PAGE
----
SA Sports Minister Calls for South Africans to Support Semenya and All Our Athletes #handsoffcaster
The South African Minister of Sport, Fikile Mbalula, has called on South Africans to support the country’s Olympic athlete Caster Semenya. Semenya (25) has become one of the most talked about athletes at the Olympics this year, with a spate of articles – particularly in American media – questioning the fairness of her inclusion in […]
The South African Minister of Sport, Fikile Mbalula, has called on South Africans to support the country’s Olympic athlete Caster Semenya.
Semenya (25) has become one of the most talked about athletes at the Olympics this year, with a spate of articles – particularly in American media – questioning the fairness of her inclusion in the Games, when her testosterone levels are allegedly a lot higher than the other female competitors.
The Minister tweeted: “ATTENTION SOUTH AFRICA??. Here is Caster Semenya Twitter handle @caster800m – let’s shower our athletes with support #teamCaster.”
His tweet came after many South Africans on Twitter called on him to assist her as she prepares to race in the Women’s 800m on Saturday 20 August.
The #handsoffsemenya hashtag has trended on Twitter since two new articles emerged – one by Sports Illustrated and another by The New Yorker in which well known ‘Outliers’ author Malcolm Gladwell said Semenya should not be included in the 800m race on Wednesday.
Sports Illustrated (SI) headlined their article “Is it fair for Caster Semenya to compete against women at Rio?” South African tweeters asked “is it fair to question Semenya’s inclusion”.
Tim Layden, writing for SI, contended that there is a belief Semenya has an intersex condition that causes her to be hyperandrogenous, and therefore produce higher levels of testosterone, which gives her greater muscle mass and allows her to run faster than most women. Semenya declined to comment for the article.
In the New Yorker article Gladwell says “this is a competitive issue, not a human-rights issue. No one is saying that Semenya isn’t a woman, a human being, and an individual deserving of our full respect.”
He points out that when Semenya’s testosterone was lowered to ‘normal’ levels she still ran in the two-minute range for the 800m, still amongst the best in the world (and won silver in 2012). But since the limit on testosterone levels was lifted by the Court of Arbitration for Sport (CAS) last year – until July 2017 – for female athletes, Semenya is no longer required to take hormones to reduce her testosterone levels, and is now running six seconds faster, he says.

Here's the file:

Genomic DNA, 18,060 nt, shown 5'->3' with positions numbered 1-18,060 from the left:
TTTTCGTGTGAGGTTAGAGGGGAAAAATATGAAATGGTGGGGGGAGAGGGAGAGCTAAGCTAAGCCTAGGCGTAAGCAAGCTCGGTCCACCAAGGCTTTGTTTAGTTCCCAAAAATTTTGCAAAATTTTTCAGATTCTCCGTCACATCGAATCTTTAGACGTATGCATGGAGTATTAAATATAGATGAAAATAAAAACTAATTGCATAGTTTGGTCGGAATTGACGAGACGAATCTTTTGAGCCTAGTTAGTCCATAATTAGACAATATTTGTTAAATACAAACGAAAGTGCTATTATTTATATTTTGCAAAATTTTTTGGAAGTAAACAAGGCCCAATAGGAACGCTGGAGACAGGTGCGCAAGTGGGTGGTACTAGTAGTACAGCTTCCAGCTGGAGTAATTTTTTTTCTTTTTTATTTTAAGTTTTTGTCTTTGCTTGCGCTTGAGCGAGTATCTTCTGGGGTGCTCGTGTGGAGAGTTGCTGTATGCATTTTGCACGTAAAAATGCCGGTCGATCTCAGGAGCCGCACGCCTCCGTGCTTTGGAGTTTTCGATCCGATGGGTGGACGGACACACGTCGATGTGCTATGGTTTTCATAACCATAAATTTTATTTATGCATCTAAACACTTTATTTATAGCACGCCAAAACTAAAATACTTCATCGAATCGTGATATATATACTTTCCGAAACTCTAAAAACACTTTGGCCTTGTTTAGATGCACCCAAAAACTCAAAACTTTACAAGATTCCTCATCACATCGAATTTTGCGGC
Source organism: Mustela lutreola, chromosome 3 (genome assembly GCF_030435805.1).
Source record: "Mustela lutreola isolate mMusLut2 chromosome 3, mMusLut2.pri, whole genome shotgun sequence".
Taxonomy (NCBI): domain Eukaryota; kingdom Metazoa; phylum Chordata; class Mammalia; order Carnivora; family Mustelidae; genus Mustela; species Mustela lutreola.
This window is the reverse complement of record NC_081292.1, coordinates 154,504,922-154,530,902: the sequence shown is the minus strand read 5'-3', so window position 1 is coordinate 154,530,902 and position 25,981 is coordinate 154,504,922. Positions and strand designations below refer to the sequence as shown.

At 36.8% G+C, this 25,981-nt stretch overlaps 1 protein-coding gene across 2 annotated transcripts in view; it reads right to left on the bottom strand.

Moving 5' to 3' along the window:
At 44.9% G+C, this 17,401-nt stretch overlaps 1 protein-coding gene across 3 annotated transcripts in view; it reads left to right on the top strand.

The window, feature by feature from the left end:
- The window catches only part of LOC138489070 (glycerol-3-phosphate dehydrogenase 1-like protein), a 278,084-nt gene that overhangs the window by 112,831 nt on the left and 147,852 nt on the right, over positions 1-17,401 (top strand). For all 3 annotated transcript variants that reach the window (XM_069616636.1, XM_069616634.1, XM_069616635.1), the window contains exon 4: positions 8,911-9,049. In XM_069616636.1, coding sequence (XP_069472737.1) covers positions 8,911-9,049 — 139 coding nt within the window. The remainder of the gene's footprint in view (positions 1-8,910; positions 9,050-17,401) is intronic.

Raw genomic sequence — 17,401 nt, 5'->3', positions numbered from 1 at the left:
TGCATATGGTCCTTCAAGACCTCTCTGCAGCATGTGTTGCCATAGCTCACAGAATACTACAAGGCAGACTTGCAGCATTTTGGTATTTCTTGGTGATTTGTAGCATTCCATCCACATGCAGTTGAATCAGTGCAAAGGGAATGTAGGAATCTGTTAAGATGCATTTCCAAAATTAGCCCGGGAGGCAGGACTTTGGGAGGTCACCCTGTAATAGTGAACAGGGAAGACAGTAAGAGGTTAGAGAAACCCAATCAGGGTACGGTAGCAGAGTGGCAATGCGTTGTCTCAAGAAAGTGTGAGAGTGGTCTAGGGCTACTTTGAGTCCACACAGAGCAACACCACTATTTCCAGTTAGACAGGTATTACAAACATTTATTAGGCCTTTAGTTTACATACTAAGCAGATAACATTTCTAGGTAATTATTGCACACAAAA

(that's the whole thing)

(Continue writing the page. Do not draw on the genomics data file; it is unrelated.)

“She could run the last fifty yards backward and still win. How do you think the other women in that race feel about that?”
Not all American media are against Semenya’s inclusion. Writing for ESPN, Kate Fagan weighed in to say that by CAS deciding Semenya is free to compete without restrictions… the conversation has moved to the court of public opinion which is far more vicious. In fact she refers to the current spate of articles as a “witch hunt” and points out that most athletes, including Usain Bolt are “freaks” of nature.
Fagan wrote: “We have no idea on what point of the biological sex continuum each female athlete resides, and who might have what advantages. And without that knowledge, the people currently ringing the alarm bells on Semenya are actually engaging in discriminatory behavior.”
She says that “hundreds of other female athletes might possess the same hormones as Semenya, but because their physiques are deemed more “feminine,” they’ll never be flagged for testing, and so we’ll never know.”
Fagan ends by saying: “So ask yourself this: Exactly why is Caster Semenya still on trial?”
The ANC in Gauteng has said: “She remains a hero to many in SA and we will defend her from skewed conceptions of femininity in sport #WeSupportCaster #HandsOffCaster.”
Caster, for her part, has made no comment. One of the photos on her Twitter page says “Silence is the most powerful scream.” In the last 24 hours she also uploaded an image saying: “Dear Haters, I have so much more for you to be mad at. Just be patient.”
The CAS has given the IAAF and International Olympic Committee two years to prove that hyperandrogenism does give female athletes a demonstrable advantage.
— Mdue Duzie (@BlekBoiFly) August 13, 2016
— Mweli Masilela (@mwelimasilela) August 13, 2016
— Caster Semenya (@caster800m) August 12, 2016
— Sumish (@sumishin112) August 13, 2016
— Sports Illustrated (@SInow) August 12, 2016
Schedule for 800m: